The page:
Rigrodsky & Long, P.A. announces that a complaint has been filed in the United States District Court for the Northern District of Illinois on behalf of all persons or entities that purchased the common stock of Accretive Health, Inc. (“Accretive Health” or the “Company”) (NYSE: AH) between March 2, 2011 and April 24, 2012, inclusive (the “Class Period”), alleging violations of the Securities Exchange Act of 1934 against the Company and certain of its officers (the “Complaint”).
If you purchased shares of Accretive Health during the Class Period, or purchased shares prior to the Class Period and still hold Accretive Health, and wish to discuss this action or have any questions concerning this notice or your rights or interests, please contact Scott J. Farrell, Esquire or Peter Allocco of Rigrodsky & Long, P.A., 825 East Gate Boulevard, Suite 300, Garden City, NY at (888) 969-4242, by e-mail to email@example.com, or at: http://www.rigrodskylong.com/investigations/accretive-health-inc-ah.
Accretive Health, a Delaware corporation headquartered in Chicago, Illinois, provides revenue cycle management services for hospitals and healthcare providers in the United States. The Complaint alleges that throughout the Class Period, defendants made materially false and misleading statements, and omitted materially adverse facts, about the Company’s business, operations and prospects. Specifically, the Complaint alleges that Accretive Health failed to disclose that the Company was violating health privacy laws, state debt collections laws and state consumer protection laws. As a result of defendants’ false and misleading statements, the Company’s stock traded at artificially inflated prices during the Class Period.
On March 29, 2012, Accretive Health announced that in an ongoing effort to resolve its outstanding issues with the Minnesota Attorney General, the Company, along with Fairview Health Services (“Fairview”), had decided to amend their revenue cycle operations agreement to transition the management of those operations to Fairview leadership. Further, Accretive Health expected the revenue impact of the new revenue cycle operations agreement with Fairview to be in the range of $62 million to $68 million, or approximately 6% of the company’s expected 2012 revenue. On April 24, 2012, the Minnesota Attorney General released a report that highlighted aggressive practices used by Accretive Health, including demanding payment from people seeking care in emergency rooms, cancer wards and delivery rooms. Following the release of this report, stock in Accretive Health fell nearly $8 per share on April 25, 2012, a one-day decline of approximately 40% on heavy trading volume of nearly 1.7 million shares.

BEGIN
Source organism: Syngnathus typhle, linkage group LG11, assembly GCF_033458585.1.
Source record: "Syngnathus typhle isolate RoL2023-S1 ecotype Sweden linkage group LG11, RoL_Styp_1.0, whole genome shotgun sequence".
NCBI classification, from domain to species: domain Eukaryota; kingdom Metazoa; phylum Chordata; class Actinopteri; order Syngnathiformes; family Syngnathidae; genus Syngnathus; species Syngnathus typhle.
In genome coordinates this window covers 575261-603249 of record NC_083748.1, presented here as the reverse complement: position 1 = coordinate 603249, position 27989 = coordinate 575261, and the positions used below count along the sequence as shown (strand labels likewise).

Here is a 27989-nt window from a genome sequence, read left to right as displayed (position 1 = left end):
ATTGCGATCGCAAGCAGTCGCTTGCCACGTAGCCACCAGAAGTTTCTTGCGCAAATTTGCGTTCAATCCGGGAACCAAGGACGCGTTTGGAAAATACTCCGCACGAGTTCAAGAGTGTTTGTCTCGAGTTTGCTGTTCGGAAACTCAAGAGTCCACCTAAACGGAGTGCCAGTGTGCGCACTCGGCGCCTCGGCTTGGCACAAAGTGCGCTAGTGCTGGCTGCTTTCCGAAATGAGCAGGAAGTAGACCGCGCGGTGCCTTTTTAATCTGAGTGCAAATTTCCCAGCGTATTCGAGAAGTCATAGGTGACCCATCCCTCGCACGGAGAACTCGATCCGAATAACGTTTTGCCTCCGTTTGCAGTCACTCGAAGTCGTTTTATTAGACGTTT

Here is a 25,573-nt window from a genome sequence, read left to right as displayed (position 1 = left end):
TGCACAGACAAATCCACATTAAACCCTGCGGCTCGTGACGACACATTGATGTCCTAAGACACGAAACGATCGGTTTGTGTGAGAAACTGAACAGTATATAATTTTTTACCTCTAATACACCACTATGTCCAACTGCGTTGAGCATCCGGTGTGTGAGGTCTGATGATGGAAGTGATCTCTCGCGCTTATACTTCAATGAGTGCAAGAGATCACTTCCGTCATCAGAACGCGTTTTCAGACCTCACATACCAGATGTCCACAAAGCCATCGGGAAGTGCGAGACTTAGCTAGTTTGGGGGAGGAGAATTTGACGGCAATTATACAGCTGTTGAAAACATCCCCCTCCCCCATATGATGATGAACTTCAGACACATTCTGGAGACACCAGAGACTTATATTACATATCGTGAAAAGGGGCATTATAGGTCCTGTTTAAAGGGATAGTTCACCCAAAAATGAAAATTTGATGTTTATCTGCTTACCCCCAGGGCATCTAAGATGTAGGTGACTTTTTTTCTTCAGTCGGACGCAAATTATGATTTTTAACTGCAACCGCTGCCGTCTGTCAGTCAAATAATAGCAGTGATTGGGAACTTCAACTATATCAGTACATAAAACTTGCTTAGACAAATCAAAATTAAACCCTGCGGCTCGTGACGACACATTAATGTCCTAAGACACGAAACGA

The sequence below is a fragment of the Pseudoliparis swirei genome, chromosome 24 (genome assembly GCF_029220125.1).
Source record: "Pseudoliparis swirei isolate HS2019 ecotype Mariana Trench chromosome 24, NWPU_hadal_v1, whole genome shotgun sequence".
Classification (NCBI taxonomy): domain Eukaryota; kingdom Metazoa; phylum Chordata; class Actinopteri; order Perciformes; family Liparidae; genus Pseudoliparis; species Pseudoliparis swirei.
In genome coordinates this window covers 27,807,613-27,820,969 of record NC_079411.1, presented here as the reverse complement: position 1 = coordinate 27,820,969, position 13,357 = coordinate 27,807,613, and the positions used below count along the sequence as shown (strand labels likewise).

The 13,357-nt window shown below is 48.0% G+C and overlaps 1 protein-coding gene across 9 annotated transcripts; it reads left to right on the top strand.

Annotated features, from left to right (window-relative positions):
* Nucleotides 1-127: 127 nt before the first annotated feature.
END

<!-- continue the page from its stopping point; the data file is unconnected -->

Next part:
The Complaint also alleges that these true facts, which were known by the defendants but concealed from the investing public during the Class Period, were as follows: (a) the Company was violating privacy standards under the Health Insurance Portability and Accountability Act and the Health Information Technology for Economic and Clinical Health Act by, among other things, (i) failing to provide appropriate safeguards to prevent the misuse or disclosure of protected health information; (ii) failing to keep all protected health information strictly confidential; and (iii) failing to develop, implement, maintain and use appropriate technical and physical safeguards to preserve the integrity, confidentiality and availability of protected health information and to prevent non-permitted use or disclosure of the information; (b) the Company failed to encrypt protected patient health information; (c) the Company was violating terms of its contract with Fairview by failing to limit access of protected health information to the persons or classes of persons in its workforce who needed access to it in order to carry out their duties; (d) the Company was violating Minnesota state debt collection laws by, among other things, failing to provide patients with required disclosures identifying itself as a debt collection agency; (e) the Company was violating Minnesota consumer protection laws by, among other things, failing to disclose to patients the extent of the Company’s access to data and the manner in which it utilizes such data; and (f) the effect the Company’s violations of health privacy laws, state debt collection laws and state consumer protections law would have on its future earnings and on its relationship with Fairview.
If you wish to serve as lead plaintiff, you must move the Court no later than June 25, 2012. A lead plaintiff is a representative party acting on behalf of other class members in directing the litigation. In order to be appointed lead plaintiff, the Court must determine that the class member’s claim is typical of the claims of other class members, and that the class member will adequately represent the class. Your ability to share in any recovery is not, however, affected by the decision whether or not to serve as a lead plaintiff. Any member of the proposed class may move the court to serve as lead plaintiff through counsel of their choice, or may choose to do nothing and remain an absent class member.
While Rigrodsky & Long, P.A. did not file the Complaint in this matter, the firm, with offices in Wilmington, Delaware and Garden City, New York, regularly litigates securities class, derivative and direct actions, shareholder rights litigation and corporate governance litigation, including claims for breach of fiduciary duty and proxy violations in the Delaware Court of Chancery and in state and federal courts throughout the United States.
Attorney advertising. Prior results do not guarantee a similar outcome.
Scott J. Farrell, Esquire
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